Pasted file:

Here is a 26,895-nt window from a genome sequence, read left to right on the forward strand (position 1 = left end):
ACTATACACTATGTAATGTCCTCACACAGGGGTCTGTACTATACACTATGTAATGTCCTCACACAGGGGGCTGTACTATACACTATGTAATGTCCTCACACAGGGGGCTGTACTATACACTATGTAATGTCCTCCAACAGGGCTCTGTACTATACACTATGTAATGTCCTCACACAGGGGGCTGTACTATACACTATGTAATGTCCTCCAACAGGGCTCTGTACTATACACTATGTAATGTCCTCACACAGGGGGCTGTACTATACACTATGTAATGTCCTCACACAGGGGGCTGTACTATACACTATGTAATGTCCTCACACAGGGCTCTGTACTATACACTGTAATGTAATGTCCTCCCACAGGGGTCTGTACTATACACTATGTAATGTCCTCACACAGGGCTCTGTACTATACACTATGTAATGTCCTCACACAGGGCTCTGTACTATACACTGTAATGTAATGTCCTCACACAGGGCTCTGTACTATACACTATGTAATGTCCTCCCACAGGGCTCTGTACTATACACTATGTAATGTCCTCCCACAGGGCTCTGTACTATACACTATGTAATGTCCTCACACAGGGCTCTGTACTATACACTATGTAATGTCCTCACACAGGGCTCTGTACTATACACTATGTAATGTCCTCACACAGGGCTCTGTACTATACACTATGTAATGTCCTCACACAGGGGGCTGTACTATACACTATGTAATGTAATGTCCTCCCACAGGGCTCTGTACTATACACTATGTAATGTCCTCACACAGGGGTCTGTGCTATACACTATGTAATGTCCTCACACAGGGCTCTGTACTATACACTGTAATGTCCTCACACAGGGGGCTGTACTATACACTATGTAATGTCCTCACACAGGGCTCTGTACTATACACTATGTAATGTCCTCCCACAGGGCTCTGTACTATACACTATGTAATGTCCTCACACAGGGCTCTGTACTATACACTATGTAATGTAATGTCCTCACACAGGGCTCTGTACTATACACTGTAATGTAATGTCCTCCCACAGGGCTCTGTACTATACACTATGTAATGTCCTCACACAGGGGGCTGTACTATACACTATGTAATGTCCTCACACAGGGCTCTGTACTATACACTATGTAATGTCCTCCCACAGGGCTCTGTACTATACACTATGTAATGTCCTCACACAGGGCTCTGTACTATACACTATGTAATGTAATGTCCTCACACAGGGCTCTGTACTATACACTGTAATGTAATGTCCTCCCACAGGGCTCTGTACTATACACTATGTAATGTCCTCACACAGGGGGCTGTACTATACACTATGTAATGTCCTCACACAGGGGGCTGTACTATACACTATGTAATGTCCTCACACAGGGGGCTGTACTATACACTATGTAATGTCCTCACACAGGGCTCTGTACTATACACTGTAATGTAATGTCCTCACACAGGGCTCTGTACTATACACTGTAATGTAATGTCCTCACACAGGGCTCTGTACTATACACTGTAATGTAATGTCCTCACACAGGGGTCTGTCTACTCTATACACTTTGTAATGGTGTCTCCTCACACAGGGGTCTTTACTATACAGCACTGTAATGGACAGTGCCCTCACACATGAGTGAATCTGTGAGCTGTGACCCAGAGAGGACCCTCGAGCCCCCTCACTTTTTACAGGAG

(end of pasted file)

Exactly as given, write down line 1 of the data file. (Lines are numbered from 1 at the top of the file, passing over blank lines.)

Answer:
Here is a 26,895-nt window from a genome sequence, read left to right on the forward strand (position 1 = left end):